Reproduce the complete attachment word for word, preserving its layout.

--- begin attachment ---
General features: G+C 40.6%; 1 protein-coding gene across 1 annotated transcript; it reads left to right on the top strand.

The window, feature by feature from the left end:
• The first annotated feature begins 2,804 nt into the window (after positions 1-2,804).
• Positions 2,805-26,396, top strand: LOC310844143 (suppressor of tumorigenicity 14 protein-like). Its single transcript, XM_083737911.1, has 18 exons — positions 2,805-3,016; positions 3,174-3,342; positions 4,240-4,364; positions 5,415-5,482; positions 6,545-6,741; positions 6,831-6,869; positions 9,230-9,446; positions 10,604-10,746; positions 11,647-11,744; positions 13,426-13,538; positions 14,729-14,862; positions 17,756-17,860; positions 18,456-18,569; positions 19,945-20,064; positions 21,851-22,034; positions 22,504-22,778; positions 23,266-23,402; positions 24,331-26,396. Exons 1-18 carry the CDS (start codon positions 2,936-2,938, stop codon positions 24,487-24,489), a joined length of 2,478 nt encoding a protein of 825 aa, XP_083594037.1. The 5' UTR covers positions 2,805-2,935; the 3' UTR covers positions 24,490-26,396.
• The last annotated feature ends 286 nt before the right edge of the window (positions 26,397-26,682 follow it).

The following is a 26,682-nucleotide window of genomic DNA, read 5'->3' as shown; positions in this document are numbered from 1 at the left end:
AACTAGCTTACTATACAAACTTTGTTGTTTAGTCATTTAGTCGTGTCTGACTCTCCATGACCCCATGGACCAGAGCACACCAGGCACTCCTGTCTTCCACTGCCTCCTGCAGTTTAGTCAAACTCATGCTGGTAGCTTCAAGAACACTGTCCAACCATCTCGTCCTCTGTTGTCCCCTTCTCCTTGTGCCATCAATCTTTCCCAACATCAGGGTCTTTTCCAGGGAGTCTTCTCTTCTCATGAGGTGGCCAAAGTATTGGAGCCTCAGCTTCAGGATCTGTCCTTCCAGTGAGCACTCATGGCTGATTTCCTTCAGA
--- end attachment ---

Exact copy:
General features: G+C 40.6%; 1 protein-coding gene across 1 annotated transcript; it reads left to right on the top strand.

The window, feature by feature from the left end:
• The first annotated feature begins 2,804 nt into the window (after positions 1-2,804).
• Positions 2,805-26,396, top strand: LOC310844143 (suppressor of tumorigenicity 14 protein-like). Its single transcript, XM_083737911.1, has 18 exons — positions 2,805-3,016; positions 3,174-3,342; positions 4,240-4,364; positions 5,415-5,482; positions 6,545-6,741; positions 6,831-6,869; positions 9,230-9,446; positions 10,604-10,746; positions 11,647-11,744; positions 13,426-13,538; positions 14,729-14,862; positions 17,756-17,860; positions 18,456-18,569; positions 19,945-20,064; positions 21,851-22,034; positions 22,504-22,778; positions 23,266-23,402; positions 24,331-26,396. Exons 1-18 carry the CDS (start codon positions 2,936-2,938, stop codon positions 24,487-24,489), a joined length of 2,478 nt encoding a protein of 825 aa, XP_083594037.1. The 5' UTR covers positions 2,805-2,935; the 3' UTR covers positions 24,490-26,396.
• The last annotated feature ends 286 nt before the right edge of the window (positions 26,397-26,682 follow it).

The following is a 26,682-nucleotide window of genomic DNA, read 5'->3' as shown; positions in this document are numbered from 1 at the left end:
AACTAGCTTACTATACAAACTTTGTTGTTTAGTCATTTAGTCGTGTCTGACTCTCCATGACCCCATGGACCAGAGCACACCAGGCACTCCTGTCTTCCACTGCCTCCTGCAGTTTAGTCAAACTCATGCTGGTAGCTTCAAGAACACTGTCCAACCATCTCGTCCTCTGTTGTCCCCTTCTCCTTGTGCCATCAATCTTTCCCAACATCAGGGTCTTTTCCAGGGAGTCTTCTCTTCTCATGAGGTGGCCAAAGTATTGGAGCCTCAGCTTCAGGATCTGTCCTTCCAGTGAGCACTCATGGCTGATTTCCTTCAGA